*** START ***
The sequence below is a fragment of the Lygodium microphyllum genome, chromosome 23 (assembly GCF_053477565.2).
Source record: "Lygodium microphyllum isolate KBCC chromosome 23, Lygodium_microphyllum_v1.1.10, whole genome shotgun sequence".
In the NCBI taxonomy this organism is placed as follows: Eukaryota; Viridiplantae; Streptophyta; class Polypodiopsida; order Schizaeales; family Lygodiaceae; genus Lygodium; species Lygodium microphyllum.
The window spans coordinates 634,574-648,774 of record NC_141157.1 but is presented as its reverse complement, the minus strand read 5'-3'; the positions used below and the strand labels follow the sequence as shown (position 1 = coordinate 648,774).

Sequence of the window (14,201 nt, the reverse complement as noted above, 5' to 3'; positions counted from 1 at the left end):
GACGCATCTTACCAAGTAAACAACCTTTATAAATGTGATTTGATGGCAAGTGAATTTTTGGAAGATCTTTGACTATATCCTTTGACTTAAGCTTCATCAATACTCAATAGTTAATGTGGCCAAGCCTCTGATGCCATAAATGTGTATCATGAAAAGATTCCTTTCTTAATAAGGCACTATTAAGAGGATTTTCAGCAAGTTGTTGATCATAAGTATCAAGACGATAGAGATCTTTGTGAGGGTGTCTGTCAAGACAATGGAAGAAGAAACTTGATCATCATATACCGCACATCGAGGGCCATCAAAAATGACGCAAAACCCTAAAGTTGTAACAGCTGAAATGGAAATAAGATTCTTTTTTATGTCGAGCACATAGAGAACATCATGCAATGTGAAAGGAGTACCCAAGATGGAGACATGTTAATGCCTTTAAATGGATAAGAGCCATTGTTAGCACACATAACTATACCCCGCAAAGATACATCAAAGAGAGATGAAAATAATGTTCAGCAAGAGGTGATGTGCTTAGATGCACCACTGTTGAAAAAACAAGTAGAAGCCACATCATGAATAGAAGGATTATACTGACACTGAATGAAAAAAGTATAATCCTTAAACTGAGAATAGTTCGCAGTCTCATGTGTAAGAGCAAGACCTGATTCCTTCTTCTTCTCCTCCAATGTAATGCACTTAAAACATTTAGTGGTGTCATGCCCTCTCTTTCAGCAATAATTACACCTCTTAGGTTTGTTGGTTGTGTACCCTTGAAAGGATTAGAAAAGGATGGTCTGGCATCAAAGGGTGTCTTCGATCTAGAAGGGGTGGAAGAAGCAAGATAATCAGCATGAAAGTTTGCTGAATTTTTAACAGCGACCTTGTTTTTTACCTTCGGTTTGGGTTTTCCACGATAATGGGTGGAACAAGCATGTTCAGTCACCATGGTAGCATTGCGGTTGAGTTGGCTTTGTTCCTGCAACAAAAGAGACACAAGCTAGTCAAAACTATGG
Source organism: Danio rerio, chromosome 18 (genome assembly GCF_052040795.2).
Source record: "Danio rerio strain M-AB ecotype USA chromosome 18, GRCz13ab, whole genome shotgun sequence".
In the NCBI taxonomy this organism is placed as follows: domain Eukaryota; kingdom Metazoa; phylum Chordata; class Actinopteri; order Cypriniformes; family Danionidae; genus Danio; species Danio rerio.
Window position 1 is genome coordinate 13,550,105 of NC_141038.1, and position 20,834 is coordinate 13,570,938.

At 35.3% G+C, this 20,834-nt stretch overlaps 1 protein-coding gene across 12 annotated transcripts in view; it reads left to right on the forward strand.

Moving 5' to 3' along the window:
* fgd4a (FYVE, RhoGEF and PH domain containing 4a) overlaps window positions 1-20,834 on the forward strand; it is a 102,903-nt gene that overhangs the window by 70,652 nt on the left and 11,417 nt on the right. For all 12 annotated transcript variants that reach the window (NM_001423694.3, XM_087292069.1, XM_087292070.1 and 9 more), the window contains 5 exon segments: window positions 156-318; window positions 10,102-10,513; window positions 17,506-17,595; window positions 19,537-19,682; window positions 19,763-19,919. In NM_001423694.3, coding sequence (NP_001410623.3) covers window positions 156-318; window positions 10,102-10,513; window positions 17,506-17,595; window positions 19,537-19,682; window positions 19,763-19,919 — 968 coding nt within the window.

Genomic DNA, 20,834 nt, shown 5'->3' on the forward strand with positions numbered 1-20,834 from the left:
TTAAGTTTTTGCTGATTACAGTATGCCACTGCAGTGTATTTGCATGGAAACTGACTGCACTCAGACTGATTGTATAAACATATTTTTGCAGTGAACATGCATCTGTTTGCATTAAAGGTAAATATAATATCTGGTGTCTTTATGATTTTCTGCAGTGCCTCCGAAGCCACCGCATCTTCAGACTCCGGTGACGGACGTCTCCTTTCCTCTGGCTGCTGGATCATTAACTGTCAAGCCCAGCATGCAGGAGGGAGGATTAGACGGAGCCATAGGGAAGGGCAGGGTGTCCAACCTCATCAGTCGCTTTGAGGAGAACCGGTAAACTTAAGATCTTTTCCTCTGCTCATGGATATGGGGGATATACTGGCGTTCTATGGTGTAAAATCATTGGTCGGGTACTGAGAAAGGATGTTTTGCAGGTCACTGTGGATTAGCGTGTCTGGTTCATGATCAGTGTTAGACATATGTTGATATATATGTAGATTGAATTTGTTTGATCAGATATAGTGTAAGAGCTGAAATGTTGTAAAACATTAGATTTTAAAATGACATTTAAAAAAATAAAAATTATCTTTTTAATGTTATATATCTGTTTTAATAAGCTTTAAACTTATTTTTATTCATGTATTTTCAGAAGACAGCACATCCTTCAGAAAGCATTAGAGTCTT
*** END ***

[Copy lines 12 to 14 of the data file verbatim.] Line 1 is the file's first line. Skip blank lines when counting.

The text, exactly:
Moving 5' to 3' along the window:
* fgd4a (FYVE, RhoGEF and PH domain containing 4a) overlaps window positions 1-20,834 on the forward strand; it is a 102,903-nt gene that overhangs the window by 70,652 nt on the left and 11,417 nt on the right. For all 12 annotated transcript variants that reach the window (NM_001423694.3, XM_087292069.1, XM_087292070.1 and 9 more), the window contains 5 exon segments: window positions 156-318; window positions 10,102-10,513; window positions 17,506-17,595; window positions 19,537-19,682; window positions 19,763-19,919. In NM_001423694.3, coding sequence (NP_001410623.3) covers window positions 156-318; window positions 10,102-10,513; window positions 17,506-17,595; window positions 19,537-19,682; window positions 19,763-19,919 — 968 coding nt within the window.

Genomic DNA, 20,834 nt, shown 5'->3' on the forward strand with positions numbered 1-20,834 from the left: